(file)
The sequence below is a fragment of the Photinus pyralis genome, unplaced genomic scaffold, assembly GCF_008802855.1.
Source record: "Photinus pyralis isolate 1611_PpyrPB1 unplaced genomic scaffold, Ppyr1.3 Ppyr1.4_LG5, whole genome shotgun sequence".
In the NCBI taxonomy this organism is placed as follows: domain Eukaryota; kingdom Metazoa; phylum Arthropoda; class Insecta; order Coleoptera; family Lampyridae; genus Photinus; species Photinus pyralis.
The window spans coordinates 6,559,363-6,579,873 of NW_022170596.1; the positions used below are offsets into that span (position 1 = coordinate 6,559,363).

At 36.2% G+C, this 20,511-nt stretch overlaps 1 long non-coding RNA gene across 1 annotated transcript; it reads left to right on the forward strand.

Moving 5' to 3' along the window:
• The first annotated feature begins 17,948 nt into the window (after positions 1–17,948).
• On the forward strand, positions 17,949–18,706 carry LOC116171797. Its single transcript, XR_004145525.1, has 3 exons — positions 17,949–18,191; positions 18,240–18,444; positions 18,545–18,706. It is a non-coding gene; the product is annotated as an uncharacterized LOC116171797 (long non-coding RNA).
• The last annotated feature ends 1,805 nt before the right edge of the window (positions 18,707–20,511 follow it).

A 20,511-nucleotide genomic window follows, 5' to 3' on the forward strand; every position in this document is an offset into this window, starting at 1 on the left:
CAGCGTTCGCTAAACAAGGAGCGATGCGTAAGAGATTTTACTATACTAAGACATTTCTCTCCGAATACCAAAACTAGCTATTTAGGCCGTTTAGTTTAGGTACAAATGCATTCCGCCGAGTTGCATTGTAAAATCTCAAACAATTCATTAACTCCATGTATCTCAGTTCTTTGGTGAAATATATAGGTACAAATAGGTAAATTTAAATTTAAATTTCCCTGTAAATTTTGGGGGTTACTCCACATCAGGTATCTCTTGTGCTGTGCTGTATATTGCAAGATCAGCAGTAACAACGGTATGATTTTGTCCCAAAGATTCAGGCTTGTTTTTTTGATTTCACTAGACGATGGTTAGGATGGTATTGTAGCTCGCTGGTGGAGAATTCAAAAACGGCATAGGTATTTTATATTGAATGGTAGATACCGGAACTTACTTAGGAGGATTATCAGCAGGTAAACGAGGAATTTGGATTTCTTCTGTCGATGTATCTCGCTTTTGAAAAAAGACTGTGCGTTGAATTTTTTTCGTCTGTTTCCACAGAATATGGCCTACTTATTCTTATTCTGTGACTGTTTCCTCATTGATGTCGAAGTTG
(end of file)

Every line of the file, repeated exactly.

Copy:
The sequence below is a fragment of the Photinus pyralis genome, unplaced genomic scaffold, assembly GCF_008802855.1.
Source record: "Photinus pyralis isolate 1611_PpyrPB1 unplaced genomic scaffold, Ppyr1.3 Ppyr1.4_LG5, whole genome shotgun sequence".
In the NCBI taxonomy this organism is placed as follows: domain Eukaryota; kingdom Metazoa; phylum Arthropoda; class Insecta; order Coleoptera; family Lampyridae; genus Photinus; species Photinus pyralis.
The window spans coordinates 6,559,363-6,579,873 of NW_022170596.1; the positions used below are offsets into that span (position 1 = coordinate 6,559,363).

At 36.2% G+C, this 20,511-nt stretch overlaps 1 long non-coding RNA gene across 1 annotated transcript; it reads left to right on the forward strand.

Moving 5' to 3' along the window:
• The first annotated feature begins 17,948 nt into the window (after positions 1–17,948).
• On the forward strand, positions 17,949–18,706 carry LOC116171797. Its single transcript, XR_004145525.1, has 3 exons — positions 17,949–18,191; positions 18,240–18,444; positions 18,545–18,706. It is a non-coding gene; the product is annotated as an uncharacterized LOC116171797 (long non-coding RNA).
• The last annotated feature ends 1,805 nt before the right edge of the window (positions 18,707–20,511 follow it).

A 20,511-nucleotide genomic window follows, 5' to 3' on the forward strand; every position in this document is an offset into this window, starting at 1 on the left:
CAGCGTTCGCTAAACAAGGAGCGATGCGTAAGAGATTTTACTATACTAAGACATTTCTCTCCGAATACCAAAACTAGCTATTTAGGCCGTTTAGTTTAGGTACAAATGCATTCCGCCGAGTTGCATTGTAAAATCTCAAACAATTCATTAACTCCATGTATCTCAGTTCTTTGGTGAAATATATAGGTACAAATAGGTAAATTTAAATTTAAATTTCCCTGTAAATTTTGGGGGTTACTCCACATCAGGTATCTCTTGTGCTGTGCTGTATATTGCAAGATCAGCAGTAACAACGGTATGATTTTGTCCCAAAGATTCAGGCTTGTTTTTTTGATTTCACTAGACGATGGTTAGGATGGTATTGTAGCTCGCTGGTGGAGAATTCAAAAACGGCATAGGTATTTTATATTGAATGGTAGATACCGGAACTTACTTAGGAGGATTATCAGCAGGTAAACGAGGAATTTGGATTTCTTCTGTCGATGTATCTCGCTTTTGAAAAAAGACTGTGCGTTGAATTTTTTTCGTCTGTTTCCACAGAATATGGCCTACTTATTCTTATTCTGTGACTGTTTCCTCATTGATGTCGAAGTTG